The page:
Looming over the city is the rugged Tarpeian Rock, where the traitorous Tarpeia had just been buried. Highlighted in her brilliant white robes in the foreground, and separating two of the warriors, is the daughter of Tatius, Hersilia, whom Romulus had married. The warriors are, of course, her father and her husband, and the infants strategically placed by a nurse between the men are the children of Romulus.

Guercino (1591–1666), Hersilia Separating Romulus and Tatius (1645), oil on canvas, 253 x 267 cm, Musée du Louvre, Paris. Wikimedia Commons.

Guercino’s Hersilia Separating Romulus and Tatius (1645) concentrates on the three figures of Tatius, Hersilia, and Romulus, and tucks the rest of the battle away in the distance behind them.

Plutarch summarises the Sabine women’s words as beginning “with argument and reproach”, and ending “with supplication and entreaty”. These forced a truce, allowing the women to bring food and water to those who needed them, and to tend the wounded.

When negotiations were completed, the women were allowed to continue to live with their husbands if they wished, and they were freed from all work other than spinning. Rome became a joint city of the Romans and Sabines, with Romulus and Tatius its joint sovereigns.

One hundred Sabines were added to the patricians, and a code of conduct with women was introduced. The latter included men giving women the right of way when walking, and not uttering indecent words in the presence of a woman. The new Roman forces adopted Sabine armour, including their rectangular shields, in place of the earlier circular ones.

Tatius was later killed by the relatives of some ambassadors who had been killed by robbers, leaving Romulus as the sole king of Rome. When a plague bringing sudden death was affecting the Romans, they were attacked by the people of Cameria. Romulus defeated them, and once again they were used to augment the population of Rome, and to increase its territory. This was repeated with the Fidenae, but in their case Romulus was unable to achieve a victory over them, and arranged peace instead.

When the grandfather of Romulus, King Numitor of Alba, finally died, Romulus inherited his throne. He tried appointing an annual ruler for that city, and encouraged Rome to adopt a similar system. This brought suspicion and opposition, in the midst of which Romulus, then aged fifty-four, suddenly disappeared.

Plutarch gives various accounts as to how Romulus could have vanished, including claims that he was murdered and his body dismembered and dispersed.

Jean-Baptiste Nattier (1678–1726), Romulus being taken up to Olympus by Mars (c 1700), oil on canvas, 99 × 96.5 cm, Muzeum Kolekcji im. Jana Pawła II, Warsaw, Poland. Wikimedia Commons.

The story which remains strongest in the myths about Romulus is that of his apotheosis, painted here by Jean-Baptiste Nattier in his Romulus being taken up to Olympus by Mars from about 1700. Mars is embracing Romulus, with the standard of Rome being borne at the lower left, and the divine chariot ready to take Romulus up to the upper right corner, where the rest of the gods await him.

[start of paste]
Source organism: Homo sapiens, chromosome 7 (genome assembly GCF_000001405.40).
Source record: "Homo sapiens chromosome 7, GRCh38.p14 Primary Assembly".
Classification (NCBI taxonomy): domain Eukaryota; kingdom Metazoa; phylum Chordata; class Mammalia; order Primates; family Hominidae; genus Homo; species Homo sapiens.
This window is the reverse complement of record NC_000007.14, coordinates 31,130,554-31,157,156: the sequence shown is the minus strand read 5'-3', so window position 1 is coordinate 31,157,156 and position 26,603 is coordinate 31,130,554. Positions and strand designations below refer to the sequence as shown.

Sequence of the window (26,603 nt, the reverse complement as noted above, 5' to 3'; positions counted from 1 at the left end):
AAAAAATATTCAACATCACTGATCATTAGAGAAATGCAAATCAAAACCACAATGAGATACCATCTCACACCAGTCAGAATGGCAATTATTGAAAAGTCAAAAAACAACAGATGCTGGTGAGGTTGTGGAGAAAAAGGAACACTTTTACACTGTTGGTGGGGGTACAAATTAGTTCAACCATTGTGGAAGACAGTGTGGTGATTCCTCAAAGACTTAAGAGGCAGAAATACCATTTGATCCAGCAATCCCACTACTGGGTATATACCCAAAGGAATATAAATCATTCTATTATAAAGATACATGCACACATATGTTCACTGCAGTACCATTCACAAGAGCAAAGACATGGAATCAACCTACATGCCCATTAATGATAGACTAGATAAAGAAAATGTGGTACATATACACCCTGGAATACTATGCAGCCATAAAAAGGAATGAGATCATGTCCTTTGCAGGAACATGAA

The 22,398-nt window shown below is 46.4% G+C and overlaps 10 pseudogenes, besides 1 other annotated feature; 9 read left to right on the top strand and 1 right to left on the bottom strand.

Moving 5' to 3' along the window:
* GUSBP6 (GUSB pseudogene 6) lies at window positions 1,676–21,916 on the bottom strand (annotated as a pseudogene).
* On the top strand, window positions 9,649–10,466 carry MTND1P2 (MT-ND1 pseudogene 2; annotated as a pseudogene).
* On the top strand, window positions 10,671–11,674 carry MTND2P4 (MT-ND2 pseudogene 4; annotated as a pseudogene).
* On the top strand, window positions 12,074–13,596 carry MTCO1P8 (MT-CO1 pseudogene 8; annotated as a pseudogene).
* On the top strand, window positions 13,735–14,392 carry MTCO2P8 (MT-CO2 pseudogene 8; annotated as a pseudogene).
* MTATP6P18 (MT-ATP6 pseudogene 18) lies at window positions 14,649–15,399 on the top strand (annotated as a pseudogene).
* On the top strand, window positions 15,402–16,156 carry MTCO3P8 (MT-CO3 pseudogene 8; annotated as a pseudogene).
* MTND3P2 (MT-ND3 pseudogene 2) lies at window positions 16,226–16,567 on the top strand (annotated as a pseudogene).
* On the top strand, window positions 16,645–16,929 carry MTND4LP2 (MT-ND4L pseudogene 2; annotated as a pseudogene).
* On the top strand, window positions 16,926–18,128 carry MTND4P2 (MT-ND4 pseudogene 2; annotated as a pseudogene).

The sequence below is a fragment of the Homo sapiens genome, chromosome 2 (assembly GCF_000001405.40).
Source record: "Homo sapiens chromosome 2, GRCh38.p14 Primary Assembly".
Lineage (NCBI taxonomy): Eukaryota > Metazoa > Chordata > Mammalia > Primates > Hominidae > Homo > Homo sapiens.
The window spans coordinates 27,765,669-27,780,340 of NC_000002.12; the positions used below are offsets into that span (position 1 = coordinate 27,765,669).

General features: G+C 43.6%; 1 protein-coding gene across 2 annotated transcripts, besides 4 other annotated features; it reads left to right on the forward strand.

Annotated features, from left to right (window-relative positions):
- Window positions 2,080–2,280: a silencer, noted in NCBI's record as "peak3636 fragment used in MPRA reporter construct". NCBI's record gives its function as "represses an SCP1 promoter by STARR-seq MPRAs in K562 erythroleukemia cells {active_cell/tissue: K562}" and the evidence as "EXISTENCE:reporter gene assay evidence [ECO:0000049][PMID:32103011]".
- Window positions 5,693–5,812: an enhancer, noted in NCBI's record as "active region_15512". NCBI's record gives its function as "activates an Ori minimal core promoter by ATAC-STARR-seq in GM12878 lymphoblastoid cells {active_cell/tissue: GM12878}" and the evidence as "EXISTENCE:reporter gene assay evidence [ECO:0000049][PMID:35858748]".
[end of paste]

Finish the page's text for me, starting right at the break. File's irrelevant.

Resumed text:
Comparing Theseus with Romulus

Plutarch warned us at the start of his biography of these two founding fathers of great cities and nations that they were far from being perfect gentlemen.

Had Theseus wished, he could have ruled Troezen, and it was his choice to embark on the course that he did. He had other options which would have spared him killing the robbers and others than he met on his first journey to Athens. Romulus, though, was driven from fear to kill the tyrannical Amulius, king of Alba.

Theseus accomplished many daring deeds: his battle against the Centaurs, campaign against the Amazons, and most notably his courage in killing the Minotaur.

Plutarch stresses how Romulus rose from the humblest of beginnings, as the adopted son of a swineherd. Although there is uncertainty as to whether it was he who killed his brother Remus, Romulus saved his mother’s life and restored his grandfather to the throne.

It was Theseus’ neglect that led to his father’s suicide, and his conduct with women was inexcusable. Plutarch lists his abduction or rape of Ariadne, Antiope, Anaxo of Troezen, and finally Helen when she was still a child and Theseus was too old for lawful marriage. The only reason for these was the “lustful wantonness” of Theseus the man.

The abduction of the Sabine women was perhaps the worst of Romulus’ deeds of violence and injustice. But Plutarch finds mitigations for this act, and claims that it resulted in stable marriages and the union of the Roman and Sabine peoples.

Finally, Plutarch recalls the support given the two men by the gods: Romulus “was preserved by a signal favour of the gods”, while the very birth of Theseus “was not agreeable to the will of the gods” – quite a damning conclusion.


Whole text in English translation at Penelope.